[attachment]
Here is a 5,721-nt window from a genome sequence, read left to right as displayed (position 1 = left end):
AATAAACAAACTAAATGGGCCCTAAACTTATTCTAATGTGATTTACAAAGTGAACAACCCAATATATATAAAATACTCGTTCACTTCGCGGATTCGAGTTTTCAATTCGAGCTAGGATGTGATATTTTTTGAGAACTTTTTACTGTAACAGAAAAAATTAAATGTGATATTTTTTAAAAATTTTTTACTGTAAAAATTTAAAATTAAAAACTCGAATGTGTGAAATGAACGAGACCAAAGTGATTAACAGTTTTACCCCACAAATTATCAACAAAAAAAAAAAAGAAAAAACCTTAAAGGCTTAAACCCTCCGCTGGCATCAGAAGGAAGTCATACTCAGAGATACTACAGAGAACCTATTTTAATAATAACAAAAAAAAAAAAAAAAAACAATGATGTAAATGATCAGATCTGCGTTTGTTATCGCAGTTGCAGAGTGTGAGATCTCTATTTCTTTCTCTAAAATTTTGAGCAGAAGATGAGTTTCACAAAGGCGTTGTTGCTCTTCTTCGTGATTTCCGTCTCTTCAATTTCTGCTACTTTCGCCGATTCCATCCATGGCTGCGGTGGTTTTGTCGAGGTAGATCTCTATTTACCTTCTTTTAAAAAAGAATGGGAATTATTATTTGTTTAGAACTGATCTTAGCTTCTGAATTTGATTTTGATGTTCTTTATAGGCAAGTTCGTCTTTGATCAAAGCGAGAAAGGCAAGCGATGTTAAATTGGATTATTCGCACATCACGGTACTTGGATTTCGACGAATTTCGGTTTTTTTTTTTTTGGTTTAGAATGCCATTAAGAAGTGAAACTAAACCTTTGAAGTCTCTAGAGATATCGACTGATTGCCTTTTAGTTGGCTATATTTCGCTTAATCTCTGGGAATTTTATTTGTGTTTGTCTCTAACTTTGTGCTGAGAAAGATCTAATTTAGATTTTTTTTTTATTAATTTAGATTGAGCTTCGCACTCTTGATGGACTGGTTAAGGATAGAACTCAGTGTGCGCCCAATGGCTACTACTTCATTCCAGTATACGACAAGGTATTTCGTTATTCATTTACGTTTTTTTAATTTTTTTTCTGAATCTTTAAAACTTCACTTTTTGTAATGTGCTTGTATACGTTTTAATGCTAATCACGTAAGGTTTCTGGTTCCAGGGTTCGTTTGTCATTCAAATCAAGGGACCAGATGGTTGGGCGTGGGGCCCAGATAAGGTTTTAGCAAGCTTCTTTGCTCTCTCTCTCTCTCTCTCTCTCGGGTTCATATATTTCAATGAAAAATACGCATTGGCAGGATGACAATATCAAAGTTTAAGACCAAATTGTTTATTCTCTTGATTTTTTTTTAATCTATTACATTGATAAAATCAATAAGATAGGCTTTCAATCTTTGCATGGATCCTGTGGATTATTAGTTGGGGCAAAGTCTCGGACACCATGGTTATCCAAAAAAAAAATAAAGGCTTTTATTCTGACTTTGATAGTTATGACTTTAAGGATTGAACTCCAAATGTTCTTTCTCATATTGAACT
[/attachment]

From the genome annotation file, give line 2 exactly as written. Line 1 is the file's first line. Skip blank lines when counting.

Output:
AATAAACAAACTAAATGGGCCCTAAACTTATTCTAATGTGATTTACAAAGTGAACAACCCAATATATATAAAATACTCGTTCACTTCGCGGATTCGAGTTTTCAATTCGAGCTAGGATGTGATATTTTTTGAGAACTTTTTACTGTAACAGAAAAAATTAAATGTGATATTTTTTAAAAATTTTTTACTGTAAAAATTTAAAATTAAAAACTCGAATGTGTGAAATGAACGAGACCAAAGTGATTAACAGTTTTACCCCACAAATTATCAACAAAAAAAAAAAAGAAAAAACCTTAAAGGCTTAAACCCTCCGCTGGCATCAGAAGGAAGTCATACTCAGAGATACTACAGAGAACCTATTTTAATAATAACAAAAAAAAAAAAAAAAAACAATGATGTAAATGATCAGATCTGCGTTTGTTATCGCAGTTGCAGAGTGTGAGATCTCTATTTCTTTCTCTAAAATTTTGAGCAGAAGATGAGTTTCACAAAGGCGTTGTTGCTCTTCTTCGTGATTTCCGTCTCTTCAATTTCTGCTACTTTCGCCGATTCCATCCATGGCTGCGGTGGTTTTGTCGAGGTAGATCTCTATTTACCTTCTTTTAAAAAAGAATGGGAATTATTATTTGTTTAGAACTGATCTTAGCTTCTGAATTTGATTTTGATGTTCTTTATAGGCAAGTTCGTCTTTGATCAAAGCGAGAAAGGCAAGCGATGTTAAATTGGATTATTCGCACATCACGGTACTTGGATTTCGACGAATTTCGGTTTTTTTTTTTTTGGTTTAGAATGCCATTAAGAAGTGAAACTAAACCTTTGAAGTCTCTAGAGATATCGACTGATTGCCTTTTAGTTGGCTATATTTCGCTTAATCTCTGGGAATTTTATTTGTGTTTGTCTCTAACTTTGTGCTGAGAAAGATCTAATTTAGATTTTTTTTTTATTAATTTAGATTGAGCTTCGCACTCTTGATGGACTGGTTAAGGATAGAACTCAGTGTGCGCCCAATGGCTACTACTTCATTCCAGTATACGACAAGGTATTTCGTTATTCATTTACGTTTTTTTAATTTTTTTTCTGAATCTTTAAAACTTCACTTTTTGTAATGTGCTTGTATACGTTTTAATGCTAATCACGTAAGGTTTCTGGTTCCAGGGTTCGTTTGTCATTCAAATCAAGGGACCAGATGGTTGGGCGTGGGGCCCAGATAAGGTTTTAGCAAGCTTCTTTGCTCTCTCTCTCTCTCTCTCTCTCGGGTTCATATATTTCAATGAAAAATACGCATTGGCAGGATGACAATATCAAAGTTTAAGACCAAATTGTTTATTCTCTTGATTTTTTTTTAATCTATTACATTGATAAAATCAATAAGATAGGCTTTCAATCTTTGCATGGATCCTGTGGATTATTAGTTGGGGCAAAGTCTCGGACACCATGGTTATCCAAAAAAAAAATAAAGGCTTTTATTCTGACTTTGATAGTTATGACTTTAAGGATTGAACTCCAAATGTTCTTTCTCATATTGAACT